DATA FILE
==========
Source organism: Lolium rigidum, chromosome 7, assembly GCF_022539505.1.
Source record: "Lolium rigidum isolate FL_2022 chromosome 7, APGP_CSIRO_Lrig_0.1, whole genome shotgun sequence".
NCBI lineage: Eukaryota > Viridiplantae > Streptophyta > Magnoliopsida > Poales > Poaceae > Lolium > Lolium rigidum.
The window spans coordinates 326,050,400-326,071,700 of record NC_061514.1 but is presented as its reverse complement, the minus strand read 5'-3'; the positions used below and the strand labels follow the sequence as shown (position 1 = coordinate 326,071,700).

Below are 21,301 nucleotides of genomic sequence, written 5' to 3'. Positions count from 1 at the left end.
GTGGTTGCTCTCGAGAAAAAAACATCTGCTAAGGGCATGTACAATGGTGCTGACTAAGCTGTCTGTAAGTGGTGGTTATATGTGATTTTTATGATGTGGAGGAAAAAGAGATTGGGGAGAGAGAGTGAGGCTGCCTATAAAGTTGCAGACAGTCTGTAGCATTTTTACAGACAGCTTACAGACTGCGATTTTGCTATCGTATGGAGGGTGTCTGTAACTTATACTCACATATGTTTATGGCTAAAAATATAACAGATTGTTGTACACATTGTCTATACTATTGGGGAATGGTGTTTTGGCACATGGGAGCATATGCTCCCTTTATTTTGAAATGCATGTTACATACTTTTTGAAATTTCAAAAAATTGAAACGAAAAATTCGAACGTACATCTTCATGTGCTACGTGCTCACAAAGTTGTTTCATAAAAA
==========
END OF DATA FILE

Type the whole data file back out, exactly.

Source organism: Lolium rigidum, chromosome 7, assembly GCF_022539505.1.
Source record: "Lolium rigidum isolate FL_2022 chromosome 7, APGP_CSIRO_Lrig_0.1, whole genome shotgun sequence".
NCBI lineage: Eukaryota > Viridiplantae > Streptophyta > Magnoliopsida > Poales > Poaceae > Lolium > Lolium rigidum.
The window spans coordinates 326,050,400-326,071,700 of record NC_061514.1 but is presented as its reverse complement, the minus strand read 5'-3'; the positions used below and the strand labels follow the sequence as shown (position 1 = coordinate 326,071,700).

Below are 21,301 nucleotides of genomic sequence, written 5' to 3'. Positions count from 1 at the left end.
GTGGTTGCTCTCGAGAAAAAAACATCTGCTAAGGGCATGTACAATGGTGCTGACTAAGCTGTCTGTAAGTGGTGGTTATATGTGATTTTTATGATGTGGAGGAAAAAGAGATTGGGGAGAGAGAGTGAGGCTGCCTATAAAGTTGCAGACAGTCTGTAGCATTTTTACAGACAGCTTACAGACTGCGATTTTGCTATCGTATGGAGGGTGTCTGTAACTTATACTCACATATGTTTATGGCTAAAAATATAACAGATTGTTGTACACATTGTCTATACTATTGGGGAATGGTGTTTTGGCACATGGGAGCATATGCTCCCTTTATTTTGAAATGCATGTTACATACTTTTTGAAATTTCAAAAAATTGAAACGAAAAATTCGAACGTACATCTTCATGTGCTACGTGCTCACAAAGTTGTTTCATAAAAA